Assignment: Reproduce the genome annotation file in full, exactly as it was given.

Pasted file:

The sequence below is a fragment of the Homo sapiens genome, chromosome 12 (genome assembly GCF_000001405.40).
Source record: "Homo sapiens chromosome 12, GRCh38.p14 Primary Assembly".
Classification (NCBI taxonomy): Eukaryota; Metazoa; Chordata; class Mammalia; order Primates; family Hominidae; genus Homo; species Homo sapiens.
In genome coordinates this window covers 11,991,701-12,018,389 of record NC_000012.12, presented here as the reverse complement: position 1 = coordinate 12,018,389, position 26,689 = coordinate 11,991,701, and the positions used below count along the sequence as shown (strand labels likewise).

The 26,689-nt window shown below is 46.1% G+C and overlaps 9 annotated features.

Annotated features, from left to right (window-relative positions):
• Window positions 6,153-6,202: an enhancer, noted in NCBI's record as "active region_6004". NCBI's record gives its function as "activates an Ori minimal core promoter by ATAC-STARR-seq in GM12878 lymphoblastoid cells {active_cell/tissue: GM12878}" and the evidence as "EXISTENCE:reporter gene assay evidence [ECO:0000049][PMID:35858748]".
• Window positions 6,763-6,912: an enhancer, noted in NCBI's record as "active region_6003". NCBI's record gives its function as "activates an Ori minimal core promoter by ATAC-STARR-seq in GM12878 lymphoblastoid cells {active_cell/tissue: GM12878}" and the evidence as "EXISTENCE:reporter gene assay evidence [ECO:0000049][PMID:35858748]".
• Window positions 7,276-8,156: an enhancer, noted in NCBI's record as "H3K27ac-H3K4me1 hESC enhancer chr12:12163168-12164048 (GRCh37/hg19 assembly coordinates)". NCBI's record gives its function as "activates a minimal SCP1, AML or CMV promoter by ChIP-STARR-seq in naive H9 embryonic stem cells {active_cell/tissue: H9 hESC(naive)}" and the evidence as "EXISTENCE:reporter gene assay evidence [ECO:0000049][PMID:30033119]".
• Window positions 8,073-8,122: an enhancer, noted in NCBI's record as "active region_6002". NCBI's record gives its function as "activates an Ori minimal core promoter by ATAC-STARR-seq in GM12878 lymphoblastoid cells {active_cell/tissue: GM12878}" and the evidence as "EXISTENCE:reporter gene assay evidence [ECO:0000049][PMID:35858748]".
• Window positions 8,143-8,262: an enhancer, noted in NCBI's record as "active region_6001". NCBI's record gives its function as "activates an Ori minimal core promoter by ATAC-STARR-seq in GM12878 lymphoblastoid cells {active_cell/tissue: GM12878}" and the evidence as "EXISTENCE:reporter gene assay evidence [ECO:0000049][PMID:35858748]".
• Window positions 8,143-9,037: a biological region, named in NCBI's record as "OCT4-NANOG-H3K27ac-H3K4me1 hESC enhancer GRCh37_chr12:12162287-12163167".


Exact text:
The sequence below is a fragment of the Homo sapiens genome, chromosome 12 (genome assembly GCF_000001405.40).
Source record: "Homo sapiens chromosome 12, GRCh38.p14 Primary Assembly".
Classification (NCBI taxonomy): Eukaryota; Metazoa; Chordata; class Mammalia; order Primates; family Hominidae; genus Homo; species Homo sapiens.
In genome coordinates this window covers 11,991,701-12,018,389 of record NC_000012.12, presented here as the reverse complement: position 1 = coordinate 12,018,389, position 26,689 = coordinate 11,991,701, and the positions used below count along the sequence as shown (strand labels likewise).

The 26,689-nt window shown below is 46.1% G+C and overlaps 9 annotated features.

Annotated features, from left to right (window-relative positions):
• Window positions 6,153-6,202: an enhancer, noted in NCBI's record as "active region_6004". NCBI's record gives its function as "activates an Ori minimal core promoter by ATAC-STARR-seq in GM12878 lymphoblastoid cells {active_cell/tissue: GM12878}" and the evidence as "EXISTENCE:reporter gene assay evidence [ECO:0000049][PMID:35858748]".
• Window positions 6,763-6,912: an enhancer, noted in NCBI's record as "active region_6003". NCBI's record gives its function as "activates an Ori minimal core promoter by ATAC-STARR-seq in GM12878 lymphoblastoid cells {active_cell/tissue: GM12878}" and the evidence as "EXISTENCE:reporter gene assay evidence [ECO:0000049][PMID:35858748]".
• Window positions 7,276-8,156: an enhancer, noted in NCBI's record as "H3K27ac-H3K4me1 hESC enhancer chr12:12163168-12164048 (GRCh37/hg19 assembly coordinates)". NCBI's record gives its function as "activates a minimal SCP1, AML or CMV promoter by ChIP-STARR-seq in naive H9 embryonic stem cells {active_cell/tissue: H9 hESC(naive)}" and the evidence as "EXISTENCE:reporter gene assay evidence [ECO:0000049][PMID:30033119]".
• Window positions 8,073-8,122: an enhancer, noted in NCBI's record as "active region_6002". NCBI's record gives its function as "activates an Ori minimal core promoter by ATAC-STARR-seq in GM12878 lymphoblastoid cells {active_cell/tissue: GM12878}" and the evidence as "EXISTENCE:reporter gene assay evidence [ECO:0000049][PMID:35858748]".
• Window positions 8,143-8,262: an enhancer, noted in NCBI's record as "active region_6001". NCBI's record gives its function as "activates an Ori minimal core promoter by ATAC-STARR-seq in GM12878 lymphoblastoid cells {active_cell/tissue: GM12878}" and the evidence as "EXISTENCE:reporter gene assay evidence [ECO:0000049][PMID:35858748]".
• Window positions 8,143-9,037: a biological region, named in NCBI's record as "OCT4-NANOG-H3K27ac-H3K4me1 hESC enhancer GRCh37_chr12:12162287-12163167".